Apart from that, I received a text message from my district’s cleaning service, in which they announced that they would collect my trash on the next working day (Monday). Accordingly, I placed the special waste bags used during quarantine in front of the house – the place, where people normally leave garbage. There was even a phone call in the morning of that day, telling me that staff had arrived and I could now go downstairs to dispose of the garbage. My guess is that this was to make sure that nobody could touch the possibly dangerous substances.
After all, this concluded my period of 14 days in quarantine. I was free to spend time outside. Yet, all other health measurements as advised from the Korean authorities are still enforced: Wear a mask in public, avoid going outside if possible, do not visit crowded places, keep doing social distancing, disinfect hands and surfaces regularly… Let’s explore living in Korea under the new circumstances!
👇 Additional info for people with dietary restrictions 👇
What about food if you spend quarantine in a facility?
People who are short-term visitors in Korea may wonder what to eat during quarantine in a government-designated facility. Particularly if you follow a vegan, vegetarian, halal or kosher diet, or you have allergies, you may be worried about the food you receive during quarantine.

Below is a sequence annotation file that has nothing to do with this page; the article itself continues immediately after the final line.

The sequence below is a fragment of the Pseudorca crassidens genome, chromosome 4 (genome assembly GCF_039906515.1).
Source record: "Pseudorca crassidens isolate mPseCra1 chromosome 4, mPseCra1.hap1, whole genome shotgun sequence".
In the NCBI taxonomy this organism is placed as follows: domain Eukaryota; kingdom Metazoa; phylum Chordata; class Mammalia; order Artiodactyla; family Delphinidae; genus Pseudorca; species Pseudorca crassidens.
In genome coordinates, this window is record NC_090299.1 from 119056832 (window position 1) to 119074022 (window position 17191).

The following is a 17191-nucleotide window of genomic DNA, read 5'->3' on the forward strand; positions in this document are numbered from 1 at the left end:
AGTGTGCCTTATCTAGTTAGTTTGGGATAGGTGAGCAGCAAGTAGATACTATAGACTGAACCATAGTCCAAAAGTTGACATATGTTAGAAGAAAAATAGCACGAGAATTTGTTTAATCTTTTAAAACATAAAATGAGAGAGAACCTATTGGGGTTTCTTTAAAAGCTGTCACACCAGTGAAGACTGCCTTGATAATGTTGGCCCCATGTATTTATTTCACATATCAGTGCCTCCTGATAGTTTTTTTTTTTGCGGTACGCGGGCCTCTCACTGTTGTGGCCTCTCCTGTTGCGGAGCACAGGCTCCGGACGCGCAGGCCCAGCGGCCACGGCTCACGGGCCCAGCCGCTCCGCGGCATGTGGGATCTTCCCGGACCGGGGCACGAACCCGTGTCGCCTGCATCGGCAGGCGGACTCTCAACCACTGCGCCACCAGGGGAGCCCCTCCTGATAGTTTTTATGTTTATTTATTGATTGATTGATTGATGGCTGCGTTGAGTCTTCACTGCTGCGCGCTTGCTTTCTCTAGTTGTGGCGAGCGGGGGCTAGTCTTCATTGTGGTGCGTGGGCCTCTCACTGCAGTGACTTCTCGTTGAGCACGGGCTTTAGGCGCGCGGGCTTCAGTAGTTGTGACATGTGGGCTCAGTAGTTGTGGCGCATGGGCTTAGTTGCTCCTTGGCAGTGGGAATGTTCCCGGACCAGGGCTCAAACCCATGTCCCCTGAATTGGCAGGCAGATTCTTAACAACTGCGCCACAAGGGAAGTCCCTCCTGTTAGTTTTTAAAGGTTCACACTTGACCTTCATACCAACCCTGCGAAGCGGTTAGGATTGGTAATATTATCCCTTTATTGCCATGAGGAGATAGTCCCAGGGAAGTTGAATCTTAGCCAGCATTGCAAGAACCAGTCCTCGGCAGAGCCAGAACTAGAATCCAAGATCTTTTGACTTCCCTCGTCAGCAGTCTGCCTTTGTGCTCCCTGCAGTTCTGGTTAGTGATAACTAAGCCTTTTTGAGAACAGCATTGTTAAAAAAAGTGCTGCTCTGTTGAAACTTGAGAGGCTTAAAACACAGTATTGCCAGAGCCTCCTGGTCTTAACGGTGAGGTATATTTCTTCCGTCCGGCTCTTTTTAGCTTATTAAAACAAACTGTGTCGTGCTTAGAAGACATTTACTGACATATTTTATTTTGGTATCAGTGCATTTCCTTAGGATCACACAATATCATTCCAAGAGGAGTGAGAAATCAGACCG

It’s best knowing how to communicate your needs to the authorities. In case, they do not understand English, try communicating in Korean! Here are a couple of important Korean sentences:
- “I cannot eat meat, seafood, eggs and dairy.”
저는 고기🥩, 해산물🐟, 계란🥚이나 유제품🥛 못먹어요.
Jeoneun gogi🥩, haesanmul🐟, gyeran🥚-ina yujepum🥛 motmeogeoyo.
- “I do not eat any animal products because I am vegetarian / vegan.”
제가 채식주의자라서 동물성 재료 안먹어요.
Jega chaesik-ju-uija raseo dongmulseong jaeryo ammeogeoyo.
- “I am allergic against ____ [find food vocabulary here]”
저는 ______ 알레르기가 있어요.
Jeoneun ______ allereugiga isseoyo.
These are the essentials, but it’s possible that more explanation is necessary. (The concept of veganism or vegetarianism is not known to everyone in Korea, yet.) You can find other useful expressions and additional vocabulary relating to food on this page.
Judging from reports (e.g. Facebook group “Vegan Korea“), it can be difficult to customize food provided in the facilities. You may have a choice between a vegetarian option (chaesik 채식) and a raw vegan option. Bringing your own food just in case (e.g. vegan protein powder) seems to be advisable.
Hope this information is helpful. If you have any questions, feel free to comment below or send me a message! 🤗💚
Additional notes from the author
*) Exceptions: Diplomats and government officials on duty, as well as people with a waiver from the Ministry of Foreign Affairs are exempted from the mandatory quarantine and their health is monitored in a different way.
**) I was fortunate to have the rabbit Peanut for company. However, she is responsible for the holes in the papers and leaflets pictured here.
***) KakaoTalk is South Korea’s most prominent instant messenger program. Besides chatting, it is used for money transfers, sending gifts, news etc.